. . . is small and visually unimpressive. At the moment, it's in my living room. On an end table beside my favorite chair. It's table 3.1 in Chapter 3 of Ecological Economics: An Introduction by Michael Common and Sigrid Stagl. (It's written as a college-level textbook. Greenback's library didn't have it, but the Backboro public library did. Go figure.)
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August 30, 2012
August 27, 2012
Yesterday, I posed (and pointed to an answer for) the question I've used to stop many an economist dead in his/her tracks. But I shouldn't pick on economists (at least not on this count). Most people in most professional concentrations are readily stymied if asked to justify or explain what they do in terms of first principles. Sustainability folk are no different. Ask "what's sustainability for?" or some variant thereon. Then prepare to ignore a certain amount of stammering and nervous weight-shifting.
August 26, 2012
When students arrive on campus (as they are currently), it's impossible to know where each is eventually headed. Some will go into the arts (although most won't). Some will go into politics (ditto). Many will to into business or the professions, although more won't. But the one thing of which we can be sure is that each student -- whether (s)he graduates or not, regardless of major or degree -- will become part of the economy.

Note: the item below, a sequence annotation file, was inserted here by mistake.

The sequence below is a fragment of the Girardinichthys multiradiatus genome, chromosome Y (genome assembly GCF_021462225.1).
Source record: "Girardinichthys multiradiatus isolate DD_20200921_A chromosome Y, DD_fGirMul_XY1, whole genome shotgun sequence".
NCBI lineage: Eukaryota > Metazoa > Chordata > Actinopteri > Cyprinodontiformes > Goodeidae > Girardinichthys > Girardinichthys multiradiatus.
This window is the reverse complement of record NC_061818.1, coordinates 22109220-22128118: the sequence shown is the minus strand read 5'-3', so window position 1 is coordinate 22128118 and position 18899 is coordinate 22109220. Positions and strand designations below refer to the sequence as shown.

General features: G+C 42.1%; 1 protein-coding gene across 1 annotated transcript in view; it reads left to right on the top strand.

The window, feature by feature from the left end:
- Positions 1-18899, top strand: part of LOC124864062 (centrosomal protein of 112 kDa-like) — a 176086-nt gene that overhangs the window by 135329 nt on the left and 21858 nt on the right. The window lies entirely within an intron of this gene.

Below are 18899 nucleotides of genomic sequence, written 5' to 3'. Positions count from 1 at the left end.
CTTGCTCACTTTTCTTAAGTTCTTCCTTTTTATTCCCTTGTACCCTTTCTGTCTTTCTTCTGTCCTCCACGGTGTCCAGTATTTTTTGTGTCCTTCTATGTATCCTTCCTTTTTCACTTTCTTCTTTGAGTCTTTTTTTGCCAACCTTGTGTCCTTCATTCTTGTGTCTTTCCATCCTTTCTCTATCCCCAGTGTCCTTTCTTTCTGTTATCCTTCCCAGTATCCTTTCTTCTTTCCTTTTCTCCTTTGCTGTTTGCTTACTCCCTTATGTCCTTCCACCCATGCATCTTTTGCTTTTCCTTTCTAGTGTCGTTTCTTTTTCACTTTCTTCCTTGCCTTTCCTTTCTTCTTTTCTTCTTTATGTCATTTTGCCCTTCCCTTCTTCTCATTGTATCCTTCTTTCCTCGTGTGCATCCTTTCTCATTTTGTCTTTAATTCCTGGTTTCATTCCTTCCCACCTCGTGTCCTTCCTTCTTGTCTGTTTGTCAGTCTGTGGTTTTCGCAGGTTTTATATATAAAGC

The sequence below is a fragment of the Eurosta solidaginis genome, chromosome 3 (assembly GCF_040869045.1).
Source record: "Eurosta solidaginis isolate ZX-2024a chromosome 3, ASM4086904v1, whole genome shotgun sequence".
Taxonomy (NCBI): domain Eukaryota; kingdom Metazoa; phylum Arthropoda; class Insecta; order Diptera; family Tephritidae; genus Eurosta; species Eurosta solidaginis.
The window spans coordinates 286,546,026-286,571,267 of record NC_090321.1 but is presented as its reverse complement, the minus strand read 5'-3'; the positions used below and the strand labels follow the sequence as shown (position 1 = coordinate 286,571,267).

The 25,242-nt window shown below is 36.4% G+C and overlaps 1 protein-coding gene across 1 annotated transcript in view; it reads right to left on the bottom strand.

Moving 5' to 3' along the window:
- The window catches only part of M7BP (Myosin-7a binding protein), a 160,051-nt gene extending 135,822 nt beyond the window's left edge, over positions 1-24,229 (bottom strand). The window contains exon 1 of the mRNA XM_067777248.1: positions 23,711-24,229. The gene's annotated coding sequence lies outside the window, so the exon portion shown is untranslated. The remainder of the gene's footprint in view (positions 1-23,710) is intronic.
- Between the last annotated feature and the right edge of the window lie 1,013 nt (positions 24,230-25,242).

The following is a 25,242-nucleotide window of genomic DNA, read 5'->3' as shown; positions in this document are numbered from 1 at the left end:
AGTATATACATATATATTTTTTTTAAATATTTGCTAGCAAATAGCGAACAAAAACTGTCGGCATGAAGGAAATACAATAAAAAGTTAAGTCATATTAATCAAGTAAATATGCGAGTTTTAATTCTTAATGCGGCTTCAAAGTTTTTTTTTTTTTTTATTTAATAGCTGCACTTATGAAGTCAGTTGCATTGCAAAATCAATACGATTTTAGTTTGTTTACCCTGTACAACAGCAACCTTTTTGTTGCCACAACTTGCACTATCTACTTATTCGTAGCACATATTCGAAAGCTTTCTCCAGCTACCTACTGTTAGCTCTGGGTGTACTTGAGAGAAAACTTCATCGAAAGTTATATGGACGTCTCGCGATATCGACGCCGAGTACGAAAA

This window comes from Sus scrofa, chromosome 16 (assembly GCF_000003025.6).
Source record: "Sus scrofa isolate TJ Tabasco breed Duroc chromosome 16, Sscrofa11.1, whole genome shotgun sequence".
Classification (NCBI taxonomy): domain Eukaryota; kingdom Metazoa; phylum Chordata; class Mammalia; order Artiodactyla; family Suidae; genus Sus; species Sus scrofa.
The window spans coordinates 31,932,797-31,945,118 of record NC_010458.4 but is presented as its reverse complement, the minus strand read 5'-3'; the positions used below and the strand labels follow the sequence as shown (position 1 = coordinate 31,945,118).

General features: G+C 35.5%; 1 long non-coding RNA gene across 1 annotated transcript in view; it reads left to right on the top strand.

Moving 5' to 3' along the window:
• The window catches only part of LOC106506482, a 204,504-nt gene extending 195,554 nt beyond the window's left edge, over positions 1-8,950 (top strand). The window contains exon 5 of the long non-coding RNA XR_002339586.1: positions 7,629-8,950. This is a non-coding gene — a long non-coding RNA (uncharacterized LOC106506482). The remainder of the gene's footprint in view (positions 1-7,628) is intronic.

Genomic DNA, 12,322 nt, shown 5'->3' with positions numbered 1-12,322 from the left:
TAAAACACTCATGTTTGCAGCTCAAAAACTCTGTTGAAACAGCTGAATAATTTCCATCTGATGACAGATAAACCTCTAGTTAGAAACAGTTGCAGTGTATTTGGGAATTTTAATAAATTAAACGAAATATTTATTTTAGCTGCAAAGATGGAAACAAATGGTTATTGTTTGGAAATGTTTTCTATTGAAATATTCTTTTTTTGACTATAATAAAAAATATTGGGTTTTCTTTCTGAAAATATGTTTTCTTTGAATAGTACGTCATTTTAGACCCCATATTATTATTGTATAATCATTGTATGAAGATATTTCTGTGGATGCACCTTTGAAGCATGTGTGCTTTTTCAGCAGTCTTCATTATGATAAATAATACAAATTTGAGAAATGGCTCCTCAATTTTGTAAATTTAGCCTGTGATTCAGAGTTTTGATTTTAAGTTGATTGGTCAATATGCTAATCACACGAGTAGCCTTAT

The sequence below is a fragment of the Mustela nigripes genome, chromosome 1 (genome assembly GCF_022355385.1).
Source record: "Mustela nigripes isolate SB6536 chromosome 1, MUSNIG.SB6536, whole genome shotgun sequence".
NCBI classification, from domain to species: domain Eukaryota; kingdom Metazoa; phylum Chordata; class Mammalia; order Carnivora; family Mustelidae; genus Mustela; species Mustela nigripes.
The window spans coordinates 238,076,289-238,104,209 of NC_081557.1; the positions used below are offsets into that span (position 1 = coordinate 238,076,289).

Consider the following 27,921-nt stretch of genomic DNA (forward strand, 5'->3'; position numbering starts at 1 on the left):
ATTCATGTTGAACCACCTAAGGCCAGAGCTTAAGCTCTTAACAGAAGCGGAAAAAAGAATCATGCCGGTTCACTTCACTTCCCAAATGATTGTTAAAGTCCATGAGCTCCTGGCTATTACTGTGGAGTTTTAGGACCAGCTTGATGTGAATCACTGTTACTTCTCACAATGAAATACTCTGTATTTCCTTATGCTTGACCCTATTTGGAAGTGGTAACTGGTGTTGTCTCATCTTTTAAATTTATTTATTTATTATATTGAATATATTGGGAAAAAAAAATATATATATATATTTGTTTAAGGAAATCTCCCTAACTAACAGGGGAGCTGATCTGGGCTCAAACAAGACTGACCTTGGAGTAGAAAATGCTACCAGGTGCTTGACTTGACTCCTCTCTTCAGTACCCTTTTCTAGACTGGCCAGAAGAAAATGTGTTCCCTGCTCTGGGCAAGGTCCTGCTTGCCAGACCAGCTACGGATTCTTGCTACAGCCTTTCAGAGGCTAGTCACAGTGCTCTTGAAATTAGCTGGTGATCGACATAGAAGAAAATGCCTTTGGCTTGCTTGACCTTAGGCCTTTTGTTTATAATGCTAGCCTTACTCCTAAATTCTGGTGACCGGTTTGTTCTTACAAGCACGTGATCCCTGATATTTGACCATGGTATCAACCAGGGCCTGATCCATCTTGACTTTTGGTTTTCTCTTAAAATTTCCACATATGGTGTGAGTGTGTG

August 21, 2012
Over the weekend, my watch strap broke. So on Monday, on the way home from campus, I went to the store to get a replacement. More precisely, I went to the stores.
August 15, 2012
OK, this is just a little thing. But sometimes, good thinks come in small packages.
August 14, 2012
It made the news here, but not for long -- ten percent of the world's population lost electric power in a single event.
August 9, 2012
Sometimes you can learn things by watching "reality TV", so long as you keep in mind that it's not ... you know ... real.
August 7, 2012
So I'm struggling with the process of getting my mind around all the aspects of socio-economic sustainability. Lots of good reading, resulting in lots of references to lots more books and articles, some of which will doubtless soon appear in these ramblings.
August 2, 2012
Any time I indicate that a market-based solution to any given problem might be less than optimal, I get beaten over the head with Adam Smith's "invisible hand". A lot of folks (including a lot of folks on Greenback's campus) seem to think that Smith's classic Wealth of Nations defined, once and for all, the innate superiority of "free markets" in all goods, all services, all circumstances.
August 1, 2012
It's probably a little bit (but only a little bit) unfair of me to lay blame for the cultural immaturity that is consumerism at the door of American higher education. After all, most of the behaviors and expectations that prevent children (consumers) from becoming adults (citizens) are established well before entry to college or university.